Man’s Search for Games

by | 2019-06-07 5:55am Asia/Tokyo

Man’s Search for Games

by 2019-06-07 5:55am Asia/Tokyo

A consistent feature throughout my life has been video games. One of my earliest memories is my first introduction to games. Through all the many changes that have taken place throughout my life, games have been there.

Video games taught me what it feels like to be totally focused and in a flow state. Because I felt that the games were fun, I could play them literally for days with little rest. By putting in the hours, I gained high-levels of competency. If nothing else, I know how something should feel for it to feel right.

One problem I’ve had for a while now is consistent feelings of irritability and dissatisfaction. The reason, I’ve come to understand, is that my focus and attention is pulled in too many directions. Part of that is my fault. I might be spreading myself too thin on too many activities. Most of the activities these days are what I consider productive. Reading books to learn new ideas, writing book reviews, writing for my Twitter account to build a social media following (English and Japanese), making videos, building a photography studio, all while cultivating my relationships with my wife and friends.

When I can’t get into a flow state, I feel it. Games taught me what focus feels like.

These days, however, I have very little time for games. Although I achieve that flow state on occasion, I often get interrupted even by small things. That’s on top of the time at work eight hours a day, moving from class to class in an under-stimulating environment, surrounded by bored and burned out teachers like myself, or apathetic students like I was when I was in my teens.

Mornings don’t have those problems. At 3 AM, the whole world is beautifully quiet. I use the time to drink coffee, watch a couple of Youtube videos to catch up on news, and do some of the above things on my agenda. On the train, I can read and write for about 40 minutes to work and 40 home. But usually, after that, I’m just sapped of energy. My focus has been thrown around everywhere.

That leaves me on edge and sensitive to all of the small nagging distractions at home. Some days, I just want to lay in bed in silence.

When my flow has been broken up, it really drains my energy in way I never felt before.

So, what is the key to getting that flow back?


Finding Flow

I think the first thing to understand is that the essential element of any flow-inducing activity is enjoyment of the activity. If it isn’t fun or intellectually stimulating, I can’t focus. Just like some kids in school, I just get sleepy. (No wonder many of them are a bit grumpy.) Games that are fun are the ones that give gamers energy. Boring games go in the trash.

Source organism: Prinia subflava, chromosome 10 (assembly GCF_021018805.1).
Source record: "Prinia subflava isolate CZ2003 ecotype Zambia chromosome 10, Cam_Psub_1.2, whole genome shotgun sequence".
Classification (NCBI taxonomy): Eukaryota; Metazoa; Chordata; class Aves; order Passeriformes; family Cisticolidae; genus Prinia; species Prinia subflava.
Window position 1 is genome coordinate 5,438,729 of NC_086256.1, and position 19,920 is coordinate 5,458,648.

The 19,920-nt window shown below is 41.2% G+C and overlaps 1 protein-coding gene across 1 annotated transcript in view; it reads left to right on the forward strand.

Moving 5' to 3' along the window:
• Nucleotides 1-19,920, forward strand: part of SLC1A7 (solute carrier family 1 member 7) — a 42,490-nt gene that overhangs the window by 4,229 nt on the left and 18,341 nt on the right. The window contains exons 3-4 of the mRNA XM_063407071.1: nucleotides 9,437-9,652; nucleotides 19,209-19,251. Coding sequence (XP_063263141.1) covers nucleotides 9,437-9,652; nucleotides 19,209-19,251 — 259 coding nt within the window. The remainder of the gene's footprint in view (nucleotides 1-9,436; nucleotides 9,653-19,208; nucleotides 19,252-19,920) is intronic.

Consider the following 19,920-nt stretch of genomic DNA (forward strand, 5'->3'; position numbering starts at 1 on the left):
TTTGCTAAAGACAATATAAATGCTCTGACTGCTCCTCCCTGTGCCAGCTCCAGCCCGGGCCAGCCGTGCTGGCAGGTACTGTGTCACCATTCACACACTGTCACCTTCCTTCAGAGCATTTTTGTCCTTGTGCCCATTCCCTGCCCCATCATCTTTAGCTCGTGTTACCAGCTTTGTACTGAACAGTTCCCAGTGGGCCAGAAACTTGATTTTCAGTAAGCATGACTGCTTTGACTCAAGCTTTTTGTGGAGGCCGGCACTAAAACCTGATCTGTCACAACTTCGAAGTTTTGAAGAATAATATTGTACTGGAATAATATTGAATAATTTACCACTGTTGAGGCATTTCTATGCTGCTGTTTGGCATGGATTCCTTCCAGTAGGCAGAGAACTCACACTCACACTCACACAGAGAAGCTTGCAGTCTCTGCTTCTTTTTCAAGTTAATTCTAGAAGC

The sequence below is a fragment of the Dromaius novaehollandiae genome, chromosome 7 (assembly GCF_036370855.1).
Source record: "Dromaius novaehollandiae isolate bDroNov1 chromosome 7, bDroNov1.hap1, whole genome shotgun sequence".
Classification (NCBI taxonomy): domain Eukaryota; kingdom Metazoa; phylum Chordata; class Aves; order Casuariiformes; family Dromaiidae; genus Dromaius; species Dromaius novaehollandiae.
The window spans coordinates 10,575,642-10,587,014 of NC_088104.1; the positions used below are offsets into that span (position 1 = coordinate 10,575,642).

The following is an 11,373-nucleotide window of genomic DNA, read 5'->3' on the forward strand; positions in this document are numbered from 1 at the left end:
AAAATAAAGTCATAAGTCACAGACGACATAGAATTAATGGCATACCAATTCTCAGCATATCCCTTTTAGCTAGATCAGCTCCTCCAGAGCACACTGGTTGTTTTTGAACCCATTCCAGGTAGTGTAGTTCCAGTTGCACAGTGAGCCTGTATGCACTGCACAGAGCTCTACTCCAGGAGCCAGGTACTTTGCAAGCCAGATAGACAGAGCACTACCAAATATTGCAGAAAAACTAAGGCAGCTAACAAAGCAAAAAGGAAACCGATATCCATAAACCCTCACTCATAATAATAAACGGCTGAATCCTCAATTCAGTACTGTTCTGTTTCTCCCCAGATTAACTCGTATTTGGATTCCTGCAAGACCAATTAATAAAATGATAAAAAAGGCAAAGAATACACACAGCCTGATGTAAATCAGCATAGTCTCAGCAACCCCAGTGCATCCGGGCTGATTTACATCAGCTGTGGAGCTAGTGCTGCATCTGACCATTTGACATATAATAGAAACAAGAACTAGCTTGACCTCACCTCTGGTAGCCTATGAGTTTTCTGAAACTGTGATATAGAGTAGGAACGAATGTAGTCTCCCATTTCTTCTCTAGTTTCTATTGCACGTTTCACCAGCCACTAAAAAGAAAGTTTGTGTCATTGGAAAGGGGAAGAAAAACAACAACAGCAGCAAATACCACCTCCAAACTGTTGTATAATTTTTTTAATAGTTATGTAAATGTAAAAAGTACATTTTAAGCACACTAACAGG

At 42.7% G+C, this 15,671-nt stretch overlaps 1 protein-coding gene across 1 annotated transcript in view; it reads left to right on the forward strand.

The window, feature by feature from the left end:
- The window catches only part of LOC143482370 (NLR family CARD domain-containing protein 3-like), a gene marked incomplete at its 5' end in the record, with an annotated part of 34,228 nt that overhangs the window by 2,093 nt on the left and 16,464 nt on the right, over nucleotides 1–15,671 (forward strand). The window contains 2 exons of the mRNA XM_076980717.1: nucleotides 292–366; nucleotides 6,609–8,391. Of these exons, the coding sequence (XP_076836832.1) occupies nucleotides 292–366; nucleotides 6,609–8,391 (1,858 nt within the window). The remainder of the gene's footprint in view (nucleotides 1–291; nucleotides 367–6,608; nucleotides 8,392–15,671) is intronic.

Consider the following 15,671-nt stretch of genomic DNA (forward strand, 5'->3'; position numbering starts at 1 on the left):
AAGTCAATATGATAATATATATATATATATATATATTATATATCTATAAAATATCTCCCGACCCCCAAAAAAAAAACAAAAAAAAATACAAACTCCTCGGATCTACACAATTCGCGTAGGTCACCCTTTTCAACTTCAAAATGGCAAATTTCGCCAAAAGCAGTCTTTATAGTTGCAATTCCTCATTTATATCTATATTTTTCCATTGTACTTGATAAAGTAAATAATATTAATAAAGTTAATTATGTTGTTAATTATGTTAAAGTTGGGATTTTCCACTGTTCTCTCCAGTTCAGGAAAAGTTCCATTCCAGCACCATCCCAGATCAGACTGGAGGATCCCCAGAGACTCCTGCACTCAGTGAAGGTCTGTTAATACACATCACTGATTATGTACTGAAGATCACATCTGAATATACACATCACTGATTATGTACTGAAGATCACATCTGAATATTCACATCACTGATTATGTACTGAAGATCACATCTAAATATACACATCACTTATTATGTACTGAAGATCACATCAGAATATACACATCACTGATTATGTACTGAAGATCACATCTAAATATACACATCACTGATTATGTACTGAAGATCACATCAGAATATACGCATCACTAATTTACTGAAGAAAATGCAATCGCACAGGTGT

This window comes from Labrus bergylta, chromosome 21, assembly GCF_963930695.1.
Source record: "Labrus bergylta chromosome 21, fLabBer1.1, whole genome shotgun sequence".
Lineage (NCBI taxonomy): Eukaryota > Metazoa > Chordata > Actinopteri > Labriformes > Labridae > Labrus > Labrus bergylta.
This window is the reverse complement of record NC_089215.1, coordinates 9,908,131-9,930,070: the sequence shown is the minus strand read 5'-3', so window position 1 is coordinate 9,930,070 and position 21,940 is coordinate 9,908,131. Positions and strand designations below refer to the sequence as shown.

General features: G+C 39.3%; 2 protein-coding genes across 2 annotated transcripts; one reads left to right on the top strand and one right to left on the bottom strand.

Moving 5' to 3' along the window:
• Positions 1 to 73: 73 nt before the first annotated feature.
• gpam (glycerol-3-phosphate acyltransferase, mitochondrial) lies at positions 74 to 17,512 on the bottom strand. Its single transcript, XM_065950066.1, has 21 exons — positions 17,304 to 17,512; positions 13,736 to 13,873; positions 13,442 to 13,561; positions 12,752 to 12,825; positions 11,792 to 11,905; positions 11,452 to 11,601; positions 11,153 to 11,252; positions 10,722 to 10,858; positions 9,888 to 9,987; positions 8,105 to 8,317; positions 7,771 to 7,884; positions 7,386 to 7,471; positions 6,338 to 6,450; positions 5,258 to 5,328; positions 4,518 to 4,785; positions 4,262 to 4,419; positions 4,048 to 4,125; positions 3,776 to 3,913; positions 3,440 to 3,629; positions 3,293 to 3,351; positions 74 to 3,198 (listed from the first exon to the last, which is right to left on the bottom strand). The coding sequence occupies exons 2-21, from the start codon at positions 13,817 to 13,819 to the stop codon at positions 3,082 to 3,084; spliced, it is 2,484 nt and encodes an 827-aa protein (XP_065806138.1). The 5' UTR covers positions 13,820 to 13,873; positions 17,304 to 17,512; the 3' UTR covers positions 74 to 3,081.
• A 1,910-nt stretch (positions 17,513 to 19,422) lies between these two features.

This principle has far-reaching implications. Focus requires enjoyment. If you can’t focus, you won’t be productive. If you can’t focus, your mind and mood will suffer. You won’t do your best work nor will you be your best self if you don’t have focus. If you aren’t playing, you’re hurting yourself and those around you. If you’re bored, you’re limited. If you’re having fun, you are infinite.

By the way, I’m not the only one that thinks that. Yesterday, when I first started writing the above thoughts down, Naval Ravikant was interviewed by Joe Rogan. Scott Adams has called Naval perhaps the smartest person alive, high praise from a smart guy like Adams. In his own podcast, Adams advised all viewers to put down everything and listen to Naval and Joe’s conversation. So I did.

Within the first twenty minutes, I was getting super excited by what Naval was saying, so I decided to read a tweet thread he has pinned on his twitter page. The title of the thread is “How to Get Rich”.

In the thread, he says,

Yes! It is undeniably true. Over and over, when you see successful people, the people at the highest levels describe what they’re doing as fun.

But that’s not all. Moments ago, I noticed Naval had a website linked to his twitter page, so I clicked it. What did I find?

I’m not some childish dummy complaining that I’m unhappy because I don’t get to play enough games. People who are thinking at the highest levels are saying the same thing.

My father always said that I should get a job doing something that I enjoy. I believed him. Sometimes I veered from the straight path and onto a path that didn’t give me any flow, but I didn’t understand at the time what I was feeling. It’s only now, after getting married, moving into my wife’s home, and working the same job for several years that I can finally say I know exactly why his advice was so wise and true.

I have gone from a life with near constant flow to a life of only very partial flow. Life without flow is painful. I can understand why so many people are so angry all the time. They aren’t having any fun.

My resolve has never been stronger. I have to change my situation and purposefully create the conditions for getting myself into flow. It is important not just for me, but for my family and the people around me. It isn’t an option. It’s the only way forward. I need my life to feel like a game.